The Chehalis River Basin has historically seen a lot of flooding. Officials want to reduce major flooding risks.

The Chehalis River Basin has historically seen a lot of flooding. Officials want to reduce major flooding risks.

Flickr Creative Commons: Andy Karmy

One of the worst floods in Southwestern Washington’s Chehalis River Basin infamously separated parts of northern and southern Washington. Interstate 5 was inundated. Homes and businesses filled with water. Transportation stopped.

“So the flooding is quite real. And with that flooding comes damage,” said Curt Hart, a spokesman with the state Department of Ecology.

He says over the past 30 years, flooding in the area has gotten worse and it’s only expected to increase as the climate changes and more precipitation falls as rain, instead of snow.

Officials want to prevent the kind of damage seen in those 2007 floods.

To do that, the Chehalis River Basin Flood Control Zone District wants to build a floodwater retention structure on the river near the town of Pe Ell. Normally the river would simply flow through the structure.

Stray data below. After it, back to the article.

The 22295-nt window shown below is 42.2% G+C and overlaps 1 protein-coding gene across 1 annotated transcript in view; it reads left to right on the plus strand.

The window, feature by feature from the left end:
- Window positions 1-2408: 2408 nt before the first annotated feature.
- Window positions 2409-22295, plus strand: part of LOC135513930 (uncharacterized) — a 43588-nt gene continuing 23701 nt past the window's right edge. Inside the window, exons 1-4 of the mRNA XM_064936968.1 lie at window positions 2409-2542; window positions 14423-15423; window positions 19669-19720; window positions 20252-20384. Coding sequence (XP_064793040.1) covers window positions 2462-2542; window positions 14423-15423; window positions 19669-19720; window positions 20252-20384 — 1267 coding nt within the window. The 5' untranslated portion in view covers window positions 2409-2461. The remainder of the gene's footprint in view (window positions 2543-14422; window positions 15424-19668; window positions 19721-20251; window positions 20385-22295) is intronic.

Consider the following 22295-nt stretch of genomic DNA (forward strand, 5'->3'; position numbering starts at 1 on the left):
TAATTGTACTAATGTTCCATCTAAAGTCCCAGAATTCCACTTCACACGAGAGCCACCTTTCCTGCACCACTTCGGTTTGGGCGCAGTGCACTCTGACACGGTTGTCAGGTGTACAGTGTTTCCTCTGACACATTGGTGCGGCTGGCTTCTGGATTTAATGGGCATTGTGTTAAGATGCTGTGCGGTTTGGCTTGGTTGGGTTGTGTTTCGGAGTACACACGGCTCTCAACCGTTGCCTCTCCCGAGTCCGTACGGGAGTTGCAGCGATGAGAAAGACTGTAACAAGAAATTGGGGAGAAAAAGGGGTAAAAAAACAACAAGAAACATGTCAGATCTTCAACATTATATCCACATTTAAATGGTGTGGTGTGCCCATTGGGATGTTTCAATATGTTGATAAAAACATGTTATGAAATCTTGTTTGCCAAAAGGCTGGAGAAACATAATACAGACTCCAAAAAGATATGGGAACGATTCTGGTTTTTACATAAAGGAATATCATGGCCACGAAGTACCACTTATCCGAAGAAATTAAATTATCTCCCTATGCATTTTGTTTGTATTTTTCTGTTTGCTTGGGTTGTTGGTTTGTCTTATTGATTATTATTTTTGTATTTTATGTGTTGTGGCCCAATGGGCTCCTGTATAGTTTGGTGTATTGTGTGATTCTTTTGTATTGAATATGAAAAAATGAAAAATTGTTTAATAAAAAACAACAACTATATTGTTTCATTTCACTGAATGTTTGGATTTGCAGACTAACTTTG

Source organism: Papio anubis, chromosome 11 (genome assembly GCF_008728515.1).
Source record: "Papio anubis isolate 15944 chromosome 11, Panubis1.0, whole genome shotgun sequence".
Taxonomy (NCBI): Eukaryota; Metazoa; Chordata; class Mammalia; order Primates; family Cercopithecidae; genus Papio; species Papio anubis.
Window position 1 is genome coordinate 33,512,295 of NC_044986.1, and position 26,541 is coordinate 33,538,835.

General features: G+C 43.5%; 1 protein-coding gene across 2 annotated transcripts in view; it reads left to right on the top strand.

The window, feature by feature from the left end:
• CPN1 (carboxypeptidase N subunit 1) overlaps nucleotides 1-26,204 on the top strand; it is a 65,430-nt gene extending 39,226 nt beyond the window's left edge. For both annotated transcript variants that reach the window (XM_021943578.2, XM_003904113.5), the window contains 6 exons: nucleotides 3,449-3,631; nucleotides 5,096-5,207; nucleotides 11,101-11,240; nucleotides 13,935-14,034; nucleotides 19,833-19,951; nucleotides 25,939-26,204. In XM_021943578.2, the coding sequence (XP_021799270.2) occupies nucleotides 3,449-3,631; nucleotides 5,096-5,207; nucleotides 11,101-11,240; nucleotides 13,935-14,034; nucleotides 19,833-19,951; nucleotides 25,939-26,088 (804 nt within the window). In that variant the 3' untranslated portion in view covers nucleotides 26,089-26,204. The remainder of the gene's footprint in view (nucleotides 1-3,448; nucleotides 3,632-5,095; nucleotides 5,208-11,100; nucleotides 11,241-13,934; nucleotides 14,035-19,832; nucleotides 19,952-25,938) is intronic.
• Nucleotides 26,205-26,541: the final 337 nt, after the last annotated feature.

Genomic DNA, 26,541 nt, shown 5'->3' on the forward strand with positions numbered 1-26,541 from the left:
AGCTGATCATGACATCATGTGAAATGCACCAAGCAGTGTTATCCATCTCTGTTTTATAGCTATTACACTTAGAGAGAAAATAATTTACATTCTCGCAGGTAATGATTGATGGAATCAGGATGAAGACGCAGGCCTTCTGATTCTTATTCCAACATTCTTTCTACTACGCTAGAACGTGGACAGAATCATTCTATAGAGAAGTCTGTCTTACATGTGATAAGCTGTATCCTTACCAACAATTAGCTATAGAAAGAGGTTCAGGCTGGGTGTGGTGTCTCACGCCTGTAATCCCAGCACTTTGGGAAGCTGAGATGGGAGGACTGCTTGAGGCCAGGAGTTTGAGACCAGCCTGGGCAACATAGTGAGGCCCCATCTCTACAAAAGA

“But if we had a major flood, gates could close. Floodwater could be stored,” Hart said.

The structure could temporarily store up to 65,000 acre feet of floodwater, which would be released downstream as soon as it was safe for people and for habitat.

“The structure wouldn’t be there to hold back every flood, really just a major flood,” Hart said. “Nor could the structure prevent floods everywhere in the Chehalis River Basin. It’s really looking at different strategies to prevent damages from floods.”

The plan also seeks to raise the levee at the Chehalis-Centralia Airport.

“So not only are we looking at protecting critical transportation corridors, but also people’s homes, people’s farms and also the aquatic habitat that everyone depends on in the basin,” Hart said.

The Washington Department of Ecology and the U.S. Army Corps of Engineers are accepting public comments on the plan through Oct. 29.

Public comments like, “environmental issues that should be studied, project alternatives, probable adverse significant impacts,” said Patricia Graesser, spokeswoman for the Army Corps.

Officials will also conduct two open house public meetings in:

  • Montesano, from 5 to 8 p.m., Oct. 16, at the Montesano City Hall, 112 N. Main St.
  • Centralia, from 5 to 8 p.m., Oct. 17, at Centralia College, Bowman Rotary Banquet Rooms, 600 Centralia College Blvd.